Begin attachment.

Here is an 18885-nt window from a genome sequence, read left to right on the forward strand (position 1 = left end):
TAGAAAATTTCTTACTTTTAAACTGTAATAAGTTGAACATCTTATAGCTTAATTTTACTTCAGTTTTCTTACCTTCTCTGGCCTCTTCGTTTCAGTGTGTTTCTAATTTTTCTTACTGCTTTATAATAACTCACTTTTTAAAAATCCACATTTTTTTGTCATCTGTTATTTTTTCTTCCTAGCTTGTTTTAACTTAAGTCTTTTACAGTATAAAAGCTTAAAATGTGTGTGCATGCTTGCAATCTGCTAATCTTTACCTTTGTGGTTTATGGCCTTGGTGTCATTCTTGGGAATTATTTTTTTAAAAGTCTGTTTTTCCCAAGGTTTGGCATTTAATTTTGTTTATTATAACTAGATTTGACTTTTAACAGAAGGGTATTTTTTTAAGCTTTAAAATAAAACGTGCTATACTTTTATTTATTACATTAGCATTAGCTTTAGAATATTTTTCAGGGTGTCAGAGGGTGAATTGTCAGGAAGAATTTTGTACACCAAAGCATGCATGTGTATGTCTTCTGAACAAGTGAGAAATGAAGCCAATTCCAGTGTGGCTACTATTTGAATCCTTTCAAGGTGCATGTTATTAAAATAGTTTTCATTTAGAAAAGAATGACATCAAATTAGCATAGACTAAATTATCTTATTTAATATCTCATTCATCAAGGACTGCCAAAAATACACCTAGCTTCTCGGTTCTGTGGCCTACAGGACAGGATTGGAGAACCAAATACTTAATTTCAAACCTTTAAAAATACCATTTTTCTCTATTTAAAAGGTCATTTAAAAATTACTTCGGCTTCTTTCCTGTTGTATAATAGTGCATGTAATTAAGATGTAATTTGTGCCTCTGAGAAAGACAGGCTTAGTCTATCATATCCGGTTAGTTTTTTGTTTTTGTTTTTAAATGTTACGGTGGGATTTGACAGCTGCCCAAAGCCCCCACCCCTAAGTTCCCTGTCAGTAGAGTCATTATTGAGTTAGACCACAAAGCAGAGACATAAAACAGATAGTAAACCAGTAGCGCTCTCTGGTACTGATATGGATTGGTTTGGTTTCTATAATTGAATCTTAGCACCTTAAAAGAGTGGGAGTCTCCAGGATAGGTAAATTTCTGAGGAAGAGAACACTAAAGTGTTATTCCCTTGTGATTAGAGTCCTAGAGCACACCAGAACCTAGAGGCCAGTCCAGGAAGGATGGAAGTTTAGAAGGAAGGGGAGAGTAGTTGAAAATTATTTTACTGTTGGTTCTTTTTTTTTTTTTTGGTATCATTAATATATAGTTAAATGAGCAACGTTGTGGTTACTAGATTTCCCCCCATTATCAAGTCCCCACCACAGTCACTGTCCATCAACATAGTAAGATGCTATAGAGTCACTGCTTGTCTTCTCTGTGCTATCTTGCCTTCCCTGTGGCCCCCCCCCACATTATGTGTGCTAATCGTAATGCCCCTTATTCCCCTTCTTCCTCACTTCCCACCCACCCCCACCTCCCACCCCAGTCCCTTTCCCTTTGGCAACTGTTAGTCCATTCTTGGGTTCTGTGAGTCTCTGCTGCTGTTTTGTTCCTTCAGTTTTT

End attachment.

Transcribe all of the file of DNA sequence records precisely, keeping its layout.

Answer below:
Here is an 18885-nt window from a genome sequence, read left to right on the forward strand (position 1 = left end):
TAGAAAATTTCTTACTTTTAAACTGTAATAAGTTGAACATCTTATAGCTTAATTTTACTTCAGTTTTCTTACCTTCTCTGGCCTCTTCGTTTCAGTGTGTTTCTAATTTTTCTTACTGCTTTATAATAACTCACTTTTTAAAAATCCACATTTTTTTGTCATCTGTTATTTTTTCTTCCTAGCTTGTTTTAACTTAAGTCTTTTACAGTATAAAAGCTTAAAATGTGTGTGCATGCTTGCAATCTGCTAATCTTTACCTTTGTGGTTTATGGCCTTGGTGTCATTCTTGGGAATTATTTTTTTAAAAGTCTGTTTTTCCCAAGGTTTGGCATTTAATTTTGTTTATTATAACTAGATTTGACTTTTAACAGAAGGGTATTTTTTTAAGCTTTAAAATAAAACGTGCTATACTTTTATTTATTACATTAGCATTAGCTTTAGAATATTTTTCAGGGTGTCAGAGGGTGAATTGTCAGGAAGAATTTTGTACACCAAAGCATGCATGTGTATGTCTTCTGAACAAGTGAGAAATGAAGCCAATTCCAGTGTGGCTACTATTTGAATCCTTTCAAGGTGCATGTTATTAAAATAGTTTTCATTTAGAAAAGAATGACATCAAATTAGCATAGACTAAATTATCTTATTTAATATCTCATTCATCAAGGACTGCCAAAAATACACCTAGCTTCTCGGTTCTGTGGCCTACAGGACAGGATTGGAGAACCAAATACTTAATTTCAAACCTTTAAAAATACCATTTTTCTCTATTTAAAAGGTCATTTAAAAATTACTTCGGCTTCTTTCCTGTTGTATAATAGTGCATGTAATTAAGATGTAATTTGTGCCTCTGAGAAAGACAGGCTTAGTCTATCATATCCGGTTAGTTTTTTGTTTTTGTTTTTAAATGTTACGGTGGGATTTGACAGCTGCCCAAAGCCCCCACCCCTAAGTTCCCTGTCAGTAGAGTCATTATTGAGTTAGACCACAAAGCAGAGACATAAAACAGATAGTAAACCAGTAGCGCTCTCTGGTACTGATATGGATTGGTTTGGTTTCTATAATTGAATCTTAGCACCTTAAAAGAGTGGGAGTCTCCAGGATAGGTAAATTTCTGAGGAAGAGAACACTAAAGTGTTATTCCCTTGTGATTAGAGTCCTAGAGCACACCAGAACCTAGAGGCCAGTCCAGGAAGGATGGAAGTTTAGAAGGAAGGGGAGAGTAGTTGAAAATTATTTTACTGTTGGTTCTTTTTTTTTTTTTTGGTATCATTAATATATAGTTAAATGAGCAACGTTGTGGTTACTAGATTTCCCCCCATTATCAAGTCCCCACCACAGTCACTGTCCATCAACATAGTAAGATGCTATAGAGTCACTGCTTGTCTTCTCTGTGCTATCTTGCCTTCCCTGTGGCCCCCCCCCACATTATGTGTGCTAATCGTAATGCCCCTTATTCCCCTTCTTCCTCACTTCCCACCCACCCCCACCTCCCACCCCAGTCCCTTTCCCTTTGGCAACTGTTAGTCCATTCTTGGGTTCTGTGAGTCTCTGCTGCTGTTTTGTTCCTTCAGTTTTT